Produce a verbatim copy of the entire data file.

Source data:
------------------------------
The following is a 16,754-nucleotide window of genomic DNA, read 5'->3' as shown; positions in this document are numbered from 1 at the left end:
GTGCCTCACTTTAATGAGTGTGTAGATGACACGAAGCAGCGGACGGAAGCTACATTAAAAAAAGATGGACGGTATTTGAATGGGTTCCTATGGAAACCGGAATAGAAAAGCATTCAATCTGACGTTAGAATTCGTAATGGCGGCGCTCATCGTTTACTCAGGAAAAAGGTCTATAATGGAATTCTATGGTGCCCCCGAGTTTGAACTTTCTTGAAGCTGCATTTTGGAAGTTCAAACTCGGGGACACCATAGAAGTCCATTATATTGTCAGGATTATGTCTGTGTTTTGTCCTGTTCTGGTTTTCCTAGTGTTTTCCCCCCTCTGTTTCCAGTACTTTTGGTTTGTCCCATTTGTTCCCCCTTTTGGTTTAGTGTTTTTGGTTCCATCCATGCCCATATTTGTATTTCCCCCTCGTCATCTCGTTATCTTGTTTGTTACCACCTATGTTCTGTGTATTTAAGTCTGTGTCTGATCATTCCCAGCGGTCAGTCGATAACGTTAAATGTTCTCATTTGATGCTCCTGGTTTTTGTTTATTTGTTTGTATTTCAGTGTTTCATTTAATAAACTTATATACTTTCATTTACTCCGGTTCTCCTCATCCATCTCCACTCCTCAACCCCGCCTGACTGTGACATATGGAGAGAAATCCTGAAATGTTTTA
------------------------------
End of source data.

The following is a 16,754-nucleotide window of genomic DNA, read 5'->3' as shown; positions in this document are numbered from 1 at the left end:
GTGCCTCACTTTAATGAGTGTGTAGATGACACGAAGCAGCGGACGGAAGCTACATTAAAAAAAGATGGACGGTATTTGAATGGGTTCCTATGGAAACCGGAATAGAAAAGCATTCAATCTGACGTTAGAATTCGTAATGGCGGCGCTCATCGTTTACTCAGGAAAAAGGTCTATAATGGAATTCTATGGTGCCCCCGAGTTTGAACTTTCTTGAAGCTGCATTTTGGAAGTTCAAACTCGGGGACACCATAGAAGTCCATTATATTGTCAGGATTATGTCTGTGTTTTGTCCTGTTCTGGTTTTCCTAGTGTTTTCCCCCCTCTGTTTCCAGTACTTTTGGTTTGTCCCATTTGTTCCCCCTTTTGGTTTAGTGTTTTTGGTTCCATCCATGCCCATATTTGTATTTCCCCCTCGTCATCTCGTTATCTTGTTTGTTACCACCTATGTTCTGTGTATTTAAGTCTGTGTCTGATCATTCCCAGCGGTCAGTCGATAACGTTAAATGTTCTCATTTGATGCTCCTGGTTTTTGTTTATTTGTTTGTATTTCAGTGTTTCATTTAATAAACTTATATACTTTCATTTACTCCGGTTCTCCTCATCCATCTCCACTCCTCAACCCCGCCTGACTGTGACATATGGAGAGAAATCCTGAAATGTTTTA